But the initial momentum of the original band was cut short, first by the departure of Taucher, then Tenney, for a year-long round-the-world trek, and relocations to Florida and California by Cooper and Hart, respectively. Weiner was spending much of his time working in Africa, and the band, at least in its first iteration, went mostly dormant for several years.
21 @ 21 Re-emerges
Weiner never had any intention of his home becoming a regular performance venue, although he had always wanted to “create a salon-like setting, where such gatherings could take place.” Following a home expansion and remodeling, he was intrigued by the idea of providing a walk-in venue to any neighbors or friends who wanted to join him in on Sunday evening jam sessions.
Fast forward to 2013: The three original members – Weiner, Tenney and Johnson -- still remain and have since been joined by other musicians in the neighborhood, several of whom have become regulars while others rotate in and out, depending on their schedules.
Among those who regularly jam with the band these days are Ann Eilers (vocalist) bass Cecil Conley (bass), Jeff Clair (guitar), Carl Lacey (percussion), Charles Whalen (trumpet), Jan Zastrow (vocalist) and Weiner’s lifelong friend Roberto Hoffman (self-described “jack-of-all-musical-trades” who regularly fills in wherever needed on bass and keyboard).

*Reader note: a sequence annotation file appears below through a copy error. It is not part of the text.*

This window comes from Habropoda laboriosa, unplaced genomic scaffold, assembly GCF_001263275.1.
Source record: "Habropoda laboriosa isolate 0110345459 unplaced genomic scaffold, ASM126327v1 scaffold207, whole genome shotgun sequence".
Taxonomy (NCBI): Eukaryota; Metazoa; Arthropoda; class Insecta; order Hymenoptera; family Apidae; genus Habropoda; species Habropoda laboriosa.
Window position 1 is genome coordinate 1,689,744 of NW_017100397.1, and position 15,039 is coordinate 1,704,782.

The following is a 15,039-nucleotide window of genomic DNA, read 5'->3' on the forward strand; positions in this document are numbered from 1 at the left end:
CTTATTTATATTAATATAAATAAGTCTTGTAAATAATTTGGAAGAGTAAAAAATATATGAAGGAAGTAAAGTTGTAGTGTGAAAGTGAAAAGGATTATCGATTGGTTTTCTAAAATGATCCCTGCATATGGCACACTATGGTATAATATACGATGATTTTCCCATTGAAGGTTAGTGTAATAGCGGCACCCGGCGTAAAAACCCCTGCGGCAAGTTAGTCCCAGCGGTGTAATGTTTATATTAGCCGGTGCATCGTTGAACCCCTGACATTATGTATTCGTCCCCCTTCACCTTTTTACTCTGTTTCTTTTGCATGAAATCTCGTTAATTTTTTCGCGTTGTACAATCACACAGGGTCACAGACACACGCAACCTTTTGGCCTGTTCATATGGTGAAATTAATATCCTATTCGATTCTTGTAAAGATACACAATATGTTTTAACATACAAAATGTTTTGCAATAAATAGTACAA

Most of the current players also have formally studied music and several play or have played professionally.
For example, one frequent guest player has been well-known pianist, composer and arranger Peggy Stern, who recently moved to Austin, Texas, but who will be back in DC performing at the Corner Store on Oct. 18. Stern, who has performed professionally worldwide, and most recently in Washington at Blues Alley, first learned of the 21 Gessford Court jam sessions while walking her dog in Lincoln Park.
Another player who discovered the band literally accidentally is Wayne Estrada, an accomplished jazz and lead trumpet and flugelhorn player, who stopped to chat with saxophonist Karlton Sloane after hearing live music as he was walking by. And it wasn’t long before Wayne and his wife, Jeannie, a former professional singer in Hollywood, like several others in the neighborhood, were regulars who attended just for the sheer joy of engaging in their passion.
At times even entire bands, such as the neighborhood’s Native Makers, featuring New York Times Deputy Bureau Chief Carl Hulse on the drums, and Johnson’s and Tenney’s longtime pal Pat Burns, on bass, among other players, have joined in.
“We do this as a lark; it’s all for fun, with a very open, fluid group dynamic,” said Weiner. “I’m not a very good musician,” he added, self-deprecatingly, “but I get a chance to play with some really good, first-rate musicians.” And, best of all, “Is that we get to partake in a great community gathering that echoes the ‘Just do it!’ spirit of Corner Store creator Kris Swanson, who helps make it all possible.”